A Royal Celebration

January 6, 2012
by Lori Ciccanti

Matthew 2:2,11 – "Where is the one who has been born king of the Jews? We saw his star in the east and have come to worship him." On coming to the house, [the Magi] saw the child with his mother Mary, and they bowed down and worshipped him. Then they opened their treasures and presented him with gifts of gold and of incense and of myrrh. (NIV)

On January 6th, many in the Spanish culture celebrate what is known as El Dia De Los Tres Reyes Majos or Three Kings Day. As a child, I was amazed to hear my mother tell stories of how she observed this special holiday. Surprisingly, in her family tradition, this occasion was even more eventful than Christmas. Later, I realized how the custom of gift-giving on Three Kings Day may suitably draw more attention to the birth of Jesus after the hustle and bustle of a busy, more commercialized Christmas season.

However, contrary to tradition, the Bible record does not say that the Magi were kings or how many followed the star. Interestingly, their background connects them to the prophet Daniel who was "chief of the magicians" in Babylon. These Magi, although considered wise, were not able to interpret King Nebuchadnezzar's dream (Daniel 2:5,24), even at risk of losing their lives. Therefore, Daniel saved them from the king's murderous wrath when he demonstrated the Lord's power by revealing both the dream and its prophetic meaning. As a result, future generations of Magi became familiar with the Hebrew prophecies, and when the star appeared to them, they understood that it meant the birth of an extraordinary king.

Although the giving of gifts was in keeping with oriental tradition, most would agree that the gifts presented to Jesus had a deeper, more profound significance. How fitting that gold, most precious of all metals, be given to the One who was born King. Frankincense, an expensive aromatic resin, was said to have medicinal properties and was even used to treat depression in the ancient world. It was also burned for its calming aroma in temple worship and other special occasions; hence, it represents the priestly ministry of Christ. Myrrh, the most unusual of the three gifts, is derived from a tough tree that grows in the semi-desert climate of North Africa. It was used as an antiseptic and embalming ointment, and reminds us of our Lord's great sacrifice.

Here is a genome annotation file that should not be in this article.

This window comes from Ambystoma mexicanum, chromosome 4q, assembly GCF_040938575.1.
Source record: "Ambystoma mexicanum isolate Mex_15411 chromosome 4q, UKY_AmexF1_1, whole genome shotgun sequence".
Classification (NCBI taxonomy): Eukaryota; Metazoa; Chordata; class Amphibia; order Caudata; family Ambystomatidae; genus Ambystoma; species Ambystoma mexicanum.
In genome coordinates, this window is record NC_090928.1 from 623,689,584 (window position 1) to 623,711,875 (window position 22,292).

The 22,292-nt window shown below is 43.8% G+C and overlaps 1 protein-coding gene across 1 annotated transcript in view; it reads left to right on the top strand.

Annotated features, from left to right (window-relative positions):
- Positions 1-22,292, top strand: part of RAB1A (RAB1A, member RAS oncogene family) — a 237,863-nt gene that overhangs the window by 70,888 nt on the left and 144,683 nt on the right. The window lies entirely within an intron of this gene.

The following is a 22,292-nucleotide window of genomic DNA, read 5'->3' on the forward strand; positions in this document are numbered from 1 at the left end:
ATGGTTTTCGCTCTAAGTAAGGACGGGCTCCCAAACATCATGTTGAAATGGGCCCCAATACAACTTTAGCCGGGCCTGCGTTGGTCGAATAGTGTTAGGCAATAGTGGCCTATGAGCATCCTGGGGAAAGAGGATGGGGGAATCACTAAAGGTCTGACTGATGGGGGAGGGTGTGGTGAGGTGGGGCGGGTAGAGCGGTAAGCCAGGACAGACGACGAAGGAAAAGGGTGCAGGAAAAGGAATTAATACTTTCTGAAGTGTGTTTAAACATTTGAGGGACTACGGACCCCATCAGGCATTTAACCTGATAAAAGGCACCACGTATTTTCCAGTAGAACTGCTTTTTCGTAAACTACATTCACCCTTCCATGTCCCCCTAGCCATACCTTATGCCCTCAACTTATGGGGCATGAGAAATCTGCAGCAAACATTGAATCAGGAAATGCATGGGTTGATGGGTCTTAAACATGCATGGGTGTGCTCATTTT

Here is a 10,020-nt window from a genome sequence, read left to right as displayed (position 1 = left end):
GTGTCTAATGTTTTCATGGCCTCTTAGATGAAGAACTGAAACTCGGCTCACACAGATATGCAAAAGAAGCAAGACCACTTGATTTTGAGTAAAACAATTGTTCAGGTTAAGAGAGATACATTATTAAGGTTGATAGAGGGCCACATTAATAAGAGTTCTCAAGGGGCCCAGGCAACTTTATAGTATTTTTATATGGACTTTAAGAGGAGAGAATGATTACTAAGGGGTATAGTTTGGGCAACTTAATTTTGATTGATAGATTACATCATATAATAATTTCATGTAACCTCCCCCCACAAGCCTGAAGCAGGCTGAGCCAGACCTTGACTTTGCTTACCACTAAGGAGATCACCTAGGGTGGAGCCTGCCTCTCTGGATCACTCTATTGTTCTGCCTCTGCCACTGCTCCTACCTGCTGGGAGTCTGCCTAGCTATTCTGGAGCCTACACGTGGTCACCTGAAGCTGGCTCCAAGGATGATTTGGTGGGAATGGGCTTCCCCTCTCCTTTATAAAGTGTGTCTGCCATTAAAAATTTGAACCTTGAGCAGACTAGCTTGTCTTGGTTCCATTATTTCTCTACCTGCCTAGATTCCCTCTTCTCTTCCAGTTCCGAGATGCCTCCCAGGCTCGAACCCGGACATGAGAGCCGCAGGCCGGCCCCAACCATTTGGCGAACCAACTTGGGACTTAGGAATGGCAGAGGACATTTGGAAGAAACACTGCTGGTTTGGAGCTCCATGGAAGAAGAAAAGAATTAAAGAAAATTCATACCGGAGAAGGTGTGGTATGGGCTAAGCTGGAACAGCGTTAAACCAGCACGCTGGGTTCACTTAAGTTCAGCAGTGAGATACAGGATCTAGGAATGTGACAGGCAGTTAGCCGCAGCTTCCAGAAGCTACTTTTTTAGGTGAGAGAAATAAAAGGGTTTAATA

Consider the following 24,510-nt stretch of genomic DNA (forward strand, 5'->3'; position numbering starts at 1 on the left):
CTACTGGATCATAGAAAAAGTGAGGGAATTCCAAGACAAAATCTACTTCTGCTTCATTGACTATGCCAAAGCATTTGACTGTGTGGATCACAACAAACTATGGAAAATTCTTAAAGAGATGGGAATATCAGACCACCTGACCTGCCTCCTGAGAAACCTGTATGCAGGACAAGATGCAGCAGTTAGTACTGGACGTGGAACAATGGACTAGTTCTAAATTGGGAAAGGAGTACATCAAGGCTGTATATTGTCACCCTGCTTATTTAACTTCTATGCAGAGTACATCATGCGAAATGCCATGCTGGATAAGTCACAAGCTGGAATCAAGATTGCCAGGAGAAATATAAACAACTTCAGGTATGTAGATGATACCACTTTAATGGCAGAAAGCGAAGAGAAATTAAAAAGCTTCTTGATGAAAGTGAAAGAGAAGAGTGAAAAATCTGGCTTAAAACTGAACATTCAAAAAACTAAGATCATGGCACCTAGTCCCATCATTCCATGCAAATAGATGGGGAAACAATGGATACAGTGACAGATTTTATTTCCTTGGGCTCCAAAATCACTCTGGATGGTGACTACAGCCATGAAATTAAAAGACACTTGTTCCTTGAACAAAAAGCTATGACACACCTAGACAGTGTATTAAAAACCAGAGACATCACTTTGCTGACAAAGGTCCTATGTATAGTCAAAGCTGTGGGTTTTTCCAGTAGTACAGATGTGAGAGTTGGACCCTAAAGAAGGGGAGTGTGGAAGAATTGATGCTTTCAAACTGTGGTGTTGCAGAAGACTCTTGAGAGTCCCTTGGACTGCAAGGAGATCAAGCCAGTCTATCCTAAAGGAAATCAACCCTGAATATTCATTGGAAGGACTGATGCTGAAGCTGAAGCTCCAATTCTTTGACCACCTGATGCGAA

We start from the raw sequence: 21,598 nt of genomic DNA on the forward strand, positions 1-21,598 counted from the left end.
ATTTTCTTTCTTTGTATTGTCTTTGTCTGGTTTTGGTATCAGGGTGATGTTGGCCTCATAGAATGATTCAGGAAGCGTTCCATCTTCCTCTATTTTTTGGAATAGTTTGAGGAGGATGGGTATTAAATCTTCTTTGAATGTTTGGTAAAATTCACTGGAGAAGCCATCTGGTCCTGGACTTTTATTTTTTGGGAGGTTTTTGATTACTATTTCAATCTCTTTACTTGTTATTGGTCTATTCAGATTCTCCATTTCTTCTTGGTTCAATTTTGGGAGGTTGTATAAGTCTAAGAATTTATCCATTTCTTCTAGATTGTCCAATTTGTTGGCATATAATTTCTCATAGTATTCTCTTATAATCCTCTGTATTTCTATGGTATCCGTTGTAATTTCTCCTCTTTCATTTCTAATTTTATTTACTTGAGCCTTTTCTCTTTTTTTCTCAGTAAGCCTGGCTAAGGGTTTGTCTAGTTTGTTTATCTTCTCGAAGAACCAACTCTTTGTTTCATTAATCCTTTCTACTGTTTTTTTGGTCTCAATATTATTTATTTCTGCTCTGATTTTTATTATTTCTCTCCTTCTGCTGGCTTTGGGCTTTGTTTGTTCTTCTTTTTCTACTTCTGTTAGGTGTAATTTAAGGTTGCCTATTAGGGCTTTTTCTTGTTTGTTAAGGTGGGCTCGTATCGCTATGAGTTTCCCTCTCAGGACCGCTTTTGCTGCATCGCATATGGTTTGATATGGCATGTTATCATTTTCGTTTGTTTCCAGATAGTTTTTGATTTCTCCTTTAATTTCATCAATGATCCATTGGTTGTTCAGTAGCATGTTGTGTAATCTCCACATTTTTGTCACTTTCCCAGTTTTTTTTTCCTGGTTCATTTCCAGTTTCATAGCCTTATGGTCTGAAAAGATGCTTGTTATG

After pondering the wonderful meaning of our Saviour's gifts, I was struck by a beautiful Christmas card I received from a friend. It read something like this:

This invitation is extended to all people everywhere who are willing to follow the example of the Magi. Hopefully, you will not miss this opportunity to celebrate the One who was born King of kings, bearing the most precious gift of all — your heart. Please RSVP.

Prayer: O Lord our King, on this special day of Epiphany, we humbly acknowledge the royal invitation that is ours to seek Your awesome presence and worship before Your throne of grace. Like the wise men, may we give no less than our very best, loving You always with all our soul, strength, and mind. In Jesus' holy name, we pray. Amen.

About the author:

Lori Ciccanti <dlalsina@mchsi.com>
Ocean View, Delaware, USA

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